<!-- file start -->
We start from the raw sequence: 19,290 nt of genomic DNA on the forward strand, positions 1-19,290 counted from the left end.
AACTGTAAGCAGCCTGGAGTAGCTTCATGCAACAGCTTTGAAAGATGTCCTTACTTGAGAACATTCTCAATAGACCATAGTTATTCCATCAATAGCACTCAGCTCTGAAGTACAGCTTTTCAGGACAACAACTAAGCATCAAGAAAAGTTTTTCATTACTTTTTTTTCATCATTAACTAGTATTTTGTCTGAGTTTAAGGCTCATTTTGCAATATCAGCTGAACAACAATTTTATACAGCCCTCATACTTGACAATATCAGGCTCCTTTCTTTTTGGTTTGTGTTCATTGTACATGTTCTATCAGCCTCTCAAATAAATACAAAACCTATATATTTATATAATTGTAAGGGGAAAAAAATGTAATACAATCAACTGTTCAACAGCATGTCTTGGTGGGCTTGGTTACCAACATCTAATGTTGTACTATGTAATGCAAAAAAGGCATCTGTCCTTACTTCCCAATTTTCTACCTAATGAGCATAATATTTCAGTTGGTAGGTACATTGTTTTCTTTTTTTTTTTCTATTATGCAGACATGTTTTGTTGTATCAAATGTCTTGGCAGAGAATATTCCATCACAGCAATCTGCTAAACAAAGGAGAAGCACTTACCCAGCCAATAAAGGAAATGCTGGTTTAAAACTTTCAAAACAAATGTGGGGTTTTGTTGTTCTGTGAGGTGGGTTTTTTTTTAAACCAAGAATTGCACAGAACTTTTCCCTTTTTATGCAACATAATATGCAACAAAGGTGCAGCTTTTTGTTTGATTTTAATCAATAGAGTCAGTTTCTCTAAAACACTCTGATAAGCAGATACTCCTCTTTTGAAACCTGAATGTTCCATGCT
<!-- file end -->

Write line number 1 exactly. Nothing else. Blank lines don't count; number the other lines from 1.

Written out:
We start from the raw sequence: 19,290 nt of genomic DNA on the forward strand, positions 1-19,290 counted from the left end.